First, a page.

public void startTools( ) {
tool = licenser.newTool(this);
if (tool != null) tool.start( );
}
public interface LicenseManager {
public Tool newTool(Modifier object);
public boolean okayToAddcomponent( );
public boolean okayToAddBehavior( );
}
public interface Tool {
public void setTarget(Modifier object);
}
public class SimpleChange implements Tool, Runnable {
Modifier target;
public void setTarget(Modifier object) {
target = object;
// Rest of functions for tool
}
public class PatientInfoLicensor implements LicenseManager {
public Tool newTool(Modifier object) {
SimpleChange t = new SimpleChange( );
t.setTarget (object);
return t;
}
}

List C: Example Tool Launch Algorithm

The example shows there is only one tool supplied for the PatientInfoSystem. The tool, called SimpleChange, is instantiated when the control key is pressed in conjunction with the mouse button.

Once the tool is launched, the user may manipulate the tool in such a fashion as to cause the tool to add a new component to the applet. List D shows an example technique for component instantiation (FIG. 6).

public Object addComponent (String compClassName) {
if (licenser.okayToAddComponent( )) {
Class c = Class.forName(compClassName);
ComponentInterface o = c.newInstance( );
return o;
}
return null;
}

List D: Example Component Instantiation Algorithm

The example is fairly simple and makes some assumptions about the component being only a user interface component. However, one skilled in the art can expand the algorithm to understand the Java Reflection API to determine the type of component and provide separate storage for components that are not user interface components.

Another possible manipulation by the user of the tool is to change the behavior of the applet. For example, there may be some action tied to a button in the user interface. The tool might allow that action to change. To enable this capability, the tool would generate the necessary Java source code for the new action and then invoke the addBehavior method through the Modifier interface. One implementation of the addBehavior method is shown in List E.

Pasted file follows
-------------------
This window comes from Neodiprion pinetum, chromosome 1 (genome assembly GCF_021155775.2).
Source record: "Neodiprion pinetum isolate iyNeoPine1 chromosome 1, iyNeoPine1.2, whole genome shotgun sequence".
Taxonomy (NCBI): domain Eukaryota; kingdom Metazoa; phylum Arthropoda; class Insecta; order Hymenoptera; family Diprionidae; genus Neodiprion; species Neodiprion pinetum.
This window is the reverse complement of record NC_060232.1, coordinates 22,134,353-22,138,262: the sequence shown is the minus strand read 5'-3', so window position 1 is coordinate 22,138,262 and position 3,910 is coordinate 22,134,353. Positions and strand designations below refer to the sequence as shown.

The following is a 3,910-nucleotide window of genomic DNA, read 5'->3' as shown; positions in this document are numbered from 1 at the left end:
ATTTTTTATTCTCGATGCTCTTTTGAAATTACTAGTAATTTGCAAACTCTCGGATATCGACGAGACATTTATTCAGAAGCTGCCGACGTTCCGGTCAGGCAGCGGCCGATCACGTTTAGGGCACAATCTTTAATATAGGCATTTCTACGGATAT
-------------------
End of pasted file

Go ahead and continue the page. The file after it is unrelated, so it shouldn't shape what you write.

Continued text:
public void addbehavior(String methaName, String code);
if (licenser.okayToAddBehavior( )) {
Class c = SpecialComplier.genBehavior(code);
MethodInterface m = c.newInstance( );
methods.put(methName, m);
}
}
public interface MethodInterface {
public Object invoke(Object o, Object [ ] args);
}
public boolean mouseDown(Event e, int x, int y) {
MethodInterface m =
(MethodInterface)methods.get(“mouseDown”);
args[0] = e; args[1] = x; args[2] = y;
Boolean b = (Boolean)m.invoke(realApplet, args);
return b.valueOf( );
}

List E: Example Logic Instantiation Algorithm

The example shows the use of a special compiler (named SpecialCompiler) to take Java source code from a tool and compile it into a class that supports the MethodInterface interface. This special compiler could be nothing more than a simple code generator to wrap the given source code as a class, invoke the Java compiler on that code and then instantiate the Class class for that code.

Once the class was returned from the special compiler, an object of the newly instantiate class would be created and added to a hash table for later retrieval. The mouseDown( ) method for a button is shown. It first finds the object supporting the MethodInterface interface and then proceeds to invoke the method contained in that object. This is a simple dispatching algorithm given the realApplet is constructed to support the dispatching. The construction implies all methods of realApplet that can be modified will include the simple dispatching algorithm shown in List E.

Referring to FIG. 10, there is illustrated an example of a system using Java where the source PC 100 is used to generate the application program, add the modifier engine and convert the program into Java byte-codes. Users can access the Java byte-codes from the source PC 100 via the Internet 101 through a web browser running on the user's computer, such as a PC 102, HP workstation 103 or MAC 104. Once retrieved, the Java byte-codes are executed and the user, if permitted, has the option to launch the tools and do the modification while the program is executing.

OTHER EMBODIMENTS:

Although the present invention and its advantages have been described in detail, it should be understood that various changes, substitutions and alterations can be made herein without departing from the spirit and scope of the invention as defined by the appended claims.

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Classifications
U.S. Classification1/1, 707/999.101, 707/999.01, 707/999.1
International ClassificationG06F9/445, G06F9/44
Cooperative ClassificationY10S707/99942, G06F8/67, G06F9/4428
European ClassificationG06F8/67, G06F9/44F2